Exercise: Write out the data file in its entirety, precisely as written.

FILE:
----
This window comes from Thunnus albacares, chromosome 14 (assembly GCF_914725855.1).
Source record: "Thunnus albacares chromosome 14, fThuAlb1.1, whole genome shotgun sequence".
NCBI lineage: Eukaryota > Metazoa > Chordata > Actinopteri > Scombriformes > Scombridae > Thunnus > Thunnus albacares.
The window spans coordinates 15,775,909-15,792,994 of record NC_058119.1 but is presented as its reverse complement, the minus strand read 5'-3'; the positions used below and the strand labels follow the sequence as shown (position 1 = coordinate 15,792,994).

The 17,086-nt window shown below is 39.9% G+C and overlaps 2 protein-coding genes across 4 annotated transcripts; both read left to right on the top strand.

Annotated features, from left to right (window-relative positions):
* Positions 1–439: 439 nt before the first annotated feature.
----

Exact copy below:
This window comes from Thunnus albacares, chromosome 14 (assembly GCF_914725855.1).
Source record: "Thunnus albacares chromosome 14, fThuAlb1.1, whole genome shotgun sequence".
NCBI lineage: Eukaryota > Metazoa > Chordata > Actinopteri > Scombriformes > Scombridae > Thunnus > Thunnus albacares.
The window spans coordinates 15,775,909-15,792,994 of record NC_058119.1 but is presented as its reverse complement, the minus strand read 5'-3'; the positions used below and the strand labels follow the sequence as shown (position 1 = coordinate 15,792,994).

The 17,086-nt window shown below is 39.9% G+C and overlaps 2 protein-coding genes across 4 annotated transcripts; both read left to right on the top strand.

Annotated features, from left to right (window-relative positions):
* Positions 1–439: 439 nt before the first annotated feature.